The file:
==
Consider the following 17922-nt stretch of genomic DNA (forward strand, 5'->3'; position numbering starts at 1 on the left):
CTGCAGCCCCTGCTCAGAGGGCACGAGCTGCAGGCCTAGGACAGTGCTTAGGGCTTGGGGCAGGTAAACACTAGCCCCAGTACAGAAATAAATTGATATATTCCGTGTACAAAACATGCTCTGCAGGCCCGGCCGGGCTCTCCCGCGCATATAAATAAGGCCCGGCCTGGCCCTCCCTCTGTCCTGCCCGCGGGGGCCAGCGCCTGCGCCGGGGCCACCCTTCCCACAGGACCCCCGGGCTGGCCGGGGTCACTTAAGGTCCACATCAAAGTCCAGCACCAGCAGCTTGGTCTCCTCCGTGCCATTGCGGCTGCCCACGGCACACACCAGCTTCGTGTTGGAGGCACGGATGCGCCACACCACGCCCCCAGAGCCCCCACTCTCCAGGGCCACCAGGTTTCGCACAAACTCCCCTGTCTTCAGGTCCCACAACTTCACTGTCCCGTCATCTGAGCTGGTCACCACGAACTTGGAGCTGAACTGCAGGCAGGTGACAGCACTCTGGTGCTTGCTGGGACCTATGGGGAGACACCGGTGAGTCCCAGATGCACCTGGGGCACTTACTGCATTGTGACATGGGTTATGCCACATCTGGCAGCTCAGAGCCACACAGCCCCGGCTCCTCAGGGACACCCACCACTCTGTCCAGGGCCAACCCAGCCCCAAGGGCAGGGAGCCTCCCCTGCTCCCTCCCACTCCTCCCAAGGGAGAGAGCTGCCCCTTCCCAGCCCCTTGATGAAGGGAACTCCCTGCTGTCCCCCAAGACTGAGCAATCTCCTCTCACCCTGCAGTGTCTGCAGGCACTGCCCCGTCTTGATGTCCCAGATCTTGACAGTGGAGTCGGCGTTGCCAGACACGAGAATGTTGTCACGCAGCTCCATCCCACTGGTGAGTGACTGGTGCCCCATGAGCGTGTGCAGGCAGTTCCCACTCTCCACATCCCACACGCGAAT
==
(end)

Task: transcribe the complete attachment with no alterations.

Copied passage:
Consider the following 17922-nt stretch of genomic DNA (forward strand, 5'->3'; position numbering starts at 1 on the left):
CTGCAGCCCCTGCTCAGAGGGCACGAGCTGCAGGCCTAGGACAGTGCTTAGGGCTTGGGGCAGGTAAACACTAGCCCCAGTACAGAAATAAATTGATATATTCCGTGTACAAAACATGCTCTGCAGGCCCGGCCGGGCTCTCCCGCGCATATAAATAAGGCCCGGCCTGGCCCTCCCTCTGTCCTGCCCGCGGGGGCCAGCGCCTGCGCCGGGGCCACCCTTCCCACAGGACCCCCGGGCTGGCCGGGGTCACTTAAGGTCCACATCAAAGTCCAGCACCAGCAGCTTGGTCTCCTCCGTGCCATTGCGGCTGCCCACGGCACACACCAGCTTCGTGTTGGAGGCACGGATGCGCCACACCACGCCCCCAGAGCCCCCACTCTCCAGGGCCACCAGGTTTCGCACAAACTCCCCTGTCTTCAGGTCCCACAACTTCACTGTCCCGTCATCTGAGCTGGTCACCACGAACTTGGAGCTGAACTGCAGGCAGGTGACAGCACTCTGGTGCTTGCTGGGACCTATGGGGAGACACCGGTGAGTCCCAGATGCACCTGGGGCACTTACTGCATTGTGACATGGGTTATGCCACATCTGGCAGCTCAGAGCCACACAGCCCCGGCTCCTCAGGGACACCCACCACTCTGTCCAGGGCCAACCCAGCCCCAAGGGCAGGGAGCCTCCCCTGCTCCCTCCCACTCCTCCCAAGGGAGAGAGCTGCCCCTTCCCAGCCCCTTGATGAAGGGAACTCCCTGCTGTCCCCCAAGACTGAGCAATCTCCTCTCACCCTGCAGTGTCTGCAGGCACTGCCCCGTCTTGATGTCCCAGATCTTGACAGTGGAGTCGGCGTTGCCAGACACGAGAATGTTGTCACGCAGCTCCATCCCACTGGTGAGTGACTGGTGCCCCATGAGCGTGTGCAGGCAGTTCCCACTCTCCACATCCCACACGCGAAT